ESPN analyst has a brilliant idea for how to fix the NCAA Tournament

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March Madness is here and the brackets are set. But once again, rather than celebrating the teams that are in, most are bemoaning a system that seemingly selects teams based on a new formula each year and whatever criteria that year’s selection committee arbitrarily deems important.

But there is hope. ESPN analyst Jay Bilas has a plan and it is pretty genius.

Bilas explained how his system would work on ESPN Radio:

  • Tournament selection committee would meet prior to the conference tournaments and rank the top 68 at-large teams.
  • Teams that win conference tournaments receive automatic bids. If that team is not one of the 68 teams, the lowest-ranked team in the field of 68 is knocked out.

The key here is, a team cannot improve their standing in the conference tournaments unless they actually win the entire thing. Instead, we know exactly which teams are in the tournament at any given time during the conference tournaments. We know what teams need to do to get in and who gets knocked out if they do.

There are two key benefits to The Jay Bilas Plan. The first is that this puts emphasis back on the regular season. At this point, the regular season means little and teams on the cusp know they have a second shot if they can make a little run in their conference tourney. With this plan, teams either have to take care of business in the regular season or they have to win it all in the conference tournament. No more taking a little from each and back-dooring into the tournament.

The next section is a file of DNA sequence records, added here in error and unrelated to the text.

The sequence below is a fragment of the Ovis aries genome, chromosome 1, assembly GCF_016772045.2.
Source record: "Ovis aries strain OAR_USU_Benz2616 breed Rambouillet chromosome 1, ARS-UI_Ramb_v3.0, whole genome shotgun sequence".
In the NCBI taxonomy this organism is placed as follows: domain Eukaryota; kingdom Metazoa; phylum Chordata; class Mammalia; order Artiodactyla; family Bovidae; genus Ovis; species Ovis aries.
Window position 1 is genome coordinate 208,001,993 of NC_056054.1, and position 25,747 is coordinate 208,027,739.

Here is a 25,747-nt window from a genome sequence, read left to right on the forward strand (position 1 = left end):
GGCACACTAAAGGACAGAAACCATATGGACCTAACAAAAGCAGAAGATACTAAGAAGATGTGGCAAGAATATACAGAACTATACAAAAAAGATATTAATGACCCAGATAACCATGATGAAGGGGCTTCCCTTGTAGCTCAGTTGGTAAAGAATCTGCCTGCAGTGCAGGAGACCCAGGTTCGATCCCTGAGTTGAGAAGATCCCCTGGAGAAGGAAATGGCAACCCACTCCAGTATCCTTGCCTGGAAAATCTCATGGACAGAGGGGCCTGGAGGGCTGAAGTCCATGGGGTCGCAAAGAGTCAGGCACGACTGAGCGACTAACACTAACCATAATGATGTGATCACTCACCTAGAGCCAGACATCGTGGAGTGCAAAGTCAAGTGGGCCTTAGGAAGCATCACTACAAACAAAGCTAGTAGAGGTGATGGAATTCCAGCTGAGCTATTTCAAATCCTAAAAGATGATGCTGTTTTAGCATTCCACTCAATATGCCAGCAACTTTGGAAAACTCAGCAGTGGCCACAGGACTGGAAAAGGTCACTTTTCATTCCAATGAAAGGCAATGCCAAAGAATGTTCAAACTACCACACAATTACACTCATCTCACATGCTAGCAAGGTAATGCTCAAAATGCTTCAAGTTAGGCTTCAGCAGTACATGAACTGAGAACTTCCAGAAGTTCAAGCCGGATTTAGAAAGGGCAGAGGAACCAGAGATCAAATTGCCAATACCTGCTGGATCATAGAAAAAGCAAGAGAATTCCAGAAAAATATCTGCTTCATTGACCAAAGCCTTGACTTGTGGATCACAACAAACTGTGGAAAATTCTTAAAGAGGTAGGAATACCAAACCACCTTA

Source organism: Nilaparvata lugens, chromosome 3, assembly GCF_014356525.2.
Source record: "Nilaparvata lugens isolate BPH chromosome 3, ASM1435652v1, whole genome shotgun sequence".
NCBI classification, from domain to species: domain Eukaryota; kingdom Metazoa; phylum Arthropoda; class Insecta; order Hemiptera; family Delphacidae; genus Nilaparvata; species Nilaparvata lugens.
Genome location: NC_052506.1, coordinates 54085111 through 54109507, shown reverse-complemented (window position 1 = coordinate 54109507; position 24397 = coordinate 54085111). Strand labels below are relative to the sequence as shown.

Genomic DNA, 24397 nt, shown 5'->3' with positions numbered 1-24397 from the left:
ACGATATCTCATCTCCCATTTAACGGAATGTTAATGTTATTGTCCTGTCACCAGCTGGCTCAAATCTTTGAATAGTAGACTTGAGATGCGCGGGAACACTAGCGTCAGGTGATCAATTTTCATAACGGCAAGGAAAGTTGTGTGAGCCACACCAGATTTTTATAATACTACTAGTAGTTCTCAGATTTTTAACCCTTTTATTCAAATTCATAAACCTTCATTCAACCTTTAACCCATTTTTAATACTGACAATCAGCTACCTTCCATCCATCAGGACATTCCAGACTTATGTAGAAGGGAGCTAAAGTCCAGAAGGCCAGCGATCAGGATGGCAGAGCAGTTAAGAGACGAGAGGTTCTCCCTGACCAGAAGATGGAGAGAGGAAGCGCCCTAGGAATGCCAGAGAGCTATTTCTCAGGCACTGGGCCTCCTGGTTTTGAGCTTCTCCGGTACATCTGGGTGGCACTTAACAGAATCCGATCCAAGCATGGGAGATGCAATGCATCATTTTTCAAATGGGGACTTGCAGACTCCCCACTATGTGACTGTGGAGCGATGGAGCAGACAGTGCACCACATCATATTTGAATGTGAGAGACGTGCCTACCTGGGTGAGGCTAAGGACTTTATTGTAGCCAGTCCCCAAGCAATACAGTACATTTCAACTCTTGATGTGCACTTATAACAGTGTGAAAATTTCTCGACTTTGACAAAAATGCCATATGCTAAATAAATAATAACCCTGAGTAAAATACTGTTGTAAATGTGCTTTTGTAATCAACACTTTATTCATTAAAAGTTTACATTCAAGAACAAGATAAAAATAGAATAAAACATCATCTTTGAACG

The second benefit of Bilas’ plan is that it eliminates the unfair advantage big-conference schools have in their conference tournaments. The résumé of a smaller conference team is actually hurt in their conference tournaments since they are more likely to play the weakest teams in a lesser conference, while a mid-tier team in a power conference is going to play teams that will increase their strength of schedule.

Bilas explains:

“The mid-majors, the non-power-conference teams, [currently] do not have any opportunities to help themselves with games in Championship Week. Actually, a mid-major team plays a game, their RPI (ranks teams based on record and strength of schedule) goes down, just by playing the game … So, what ends up happening is a team like Michigan, they get extra shots at it. They get like three shots to win high-quality games and vault past a team like Monmouth or somebody else.”

The example Bilas cites refers to the Big Ten Tournament where Michigan beat top-seeded Indiana on a buzzer-beater. Even though they lost their next game, that one win was apparently enough to get the Wolverines into the tournament even though they were likely out before that one big win.

For the fans, the plan is great because it helps to make sense of a confusing week. As it stands now, fans are at the whim of so-called “bracketologists” to make educated guesses as to which teams are on the bubble and which teams have done enough in their postseason tournament to get into The Big Dance. However, under Bilas’ plan, everything is clear. If Team A wins their conference tourney, they are in, and Team B is knocked out.

As Bilas notes, the system levels the playing field and has just as much drama for the fans, if not more.

More importantly, we still get to fill out brackets.

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